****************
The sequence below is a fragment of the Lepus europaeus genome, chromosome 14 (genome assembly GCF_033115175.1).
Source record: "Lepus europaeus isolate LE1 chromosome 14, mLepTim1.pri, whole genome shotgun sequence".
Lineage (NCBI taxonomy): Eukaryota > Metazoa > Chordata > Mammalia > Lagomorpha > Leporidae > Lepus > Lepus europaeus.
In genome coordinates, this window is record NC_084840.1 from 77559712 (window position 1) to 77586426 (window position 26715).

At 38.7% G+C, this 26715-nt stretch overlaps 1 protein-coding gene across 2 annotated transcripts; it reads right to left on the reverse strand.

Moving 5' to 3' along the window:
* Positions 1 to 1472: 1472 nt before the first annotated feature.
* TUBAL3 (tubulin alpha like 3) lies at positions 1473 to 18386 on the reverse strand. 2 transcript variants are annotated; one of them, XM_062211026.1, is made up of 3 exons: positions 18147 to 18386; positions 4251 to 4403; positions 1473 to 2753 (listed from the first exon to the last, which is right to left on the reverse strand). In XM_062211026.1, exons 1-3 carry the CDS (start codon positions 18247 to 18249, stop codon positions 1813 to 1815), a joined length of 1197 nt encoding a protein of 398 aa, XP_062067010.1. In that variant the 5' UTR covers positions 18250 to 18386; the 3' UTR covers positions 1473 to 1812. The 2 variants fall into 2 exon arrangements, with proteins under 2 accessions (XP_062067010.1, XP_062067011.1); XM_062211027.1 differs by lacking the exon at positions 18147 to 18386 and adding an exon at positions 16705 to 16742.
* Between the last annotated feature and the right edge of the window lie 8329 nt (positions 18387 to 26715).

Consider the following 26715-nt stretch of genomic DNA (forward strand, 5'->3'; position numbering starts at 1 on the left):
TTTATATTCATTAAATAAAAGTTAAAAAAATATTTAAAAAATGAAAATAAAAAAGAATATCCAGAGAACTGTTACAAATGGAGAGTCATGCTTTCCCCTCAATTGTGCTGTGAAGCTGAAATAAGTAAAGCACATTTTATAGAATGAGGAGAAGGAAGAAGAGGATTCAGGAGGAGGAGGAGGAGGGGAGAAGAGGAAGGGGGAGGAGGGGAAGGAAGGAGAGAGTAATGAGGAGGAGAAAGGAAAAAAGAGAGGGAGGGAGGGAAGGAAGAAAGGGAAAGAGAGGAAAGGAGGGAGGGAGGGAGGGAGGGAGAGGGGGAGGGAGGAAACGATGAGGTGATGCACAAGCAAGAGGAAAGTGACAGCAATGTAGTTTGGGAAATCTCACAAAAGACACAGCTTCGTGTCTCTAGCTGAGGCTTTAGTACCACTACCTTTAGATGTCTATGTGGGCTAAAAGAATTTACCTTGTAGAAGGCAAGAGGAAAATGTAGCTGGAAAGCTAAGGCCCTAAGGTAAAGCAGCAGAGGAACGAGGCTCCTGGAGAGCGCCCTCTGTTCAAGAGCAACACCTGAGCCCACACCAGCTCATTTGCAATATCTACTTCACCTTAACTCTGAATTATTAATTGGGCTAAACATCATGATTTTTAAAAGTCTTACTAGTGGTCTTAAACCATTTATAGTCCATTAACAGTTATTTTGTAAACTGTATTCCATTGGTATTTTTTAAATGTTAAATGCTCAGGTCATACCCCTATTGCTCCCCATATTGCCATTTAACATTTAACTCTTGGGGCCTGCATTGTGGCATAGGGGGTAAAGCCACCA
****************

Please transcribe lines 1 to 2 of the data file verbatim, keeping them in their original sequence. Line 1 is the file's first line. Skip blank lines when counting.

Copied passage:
The sequence below is a fragment of the Lepus europaeus genome, chromosome 14 (genome assembly GCF_033115175.1).
Source record: "Lepus europaeus isolate LE1 chromosome 14, mLepTim1.pri, whole genome shotgun sequence".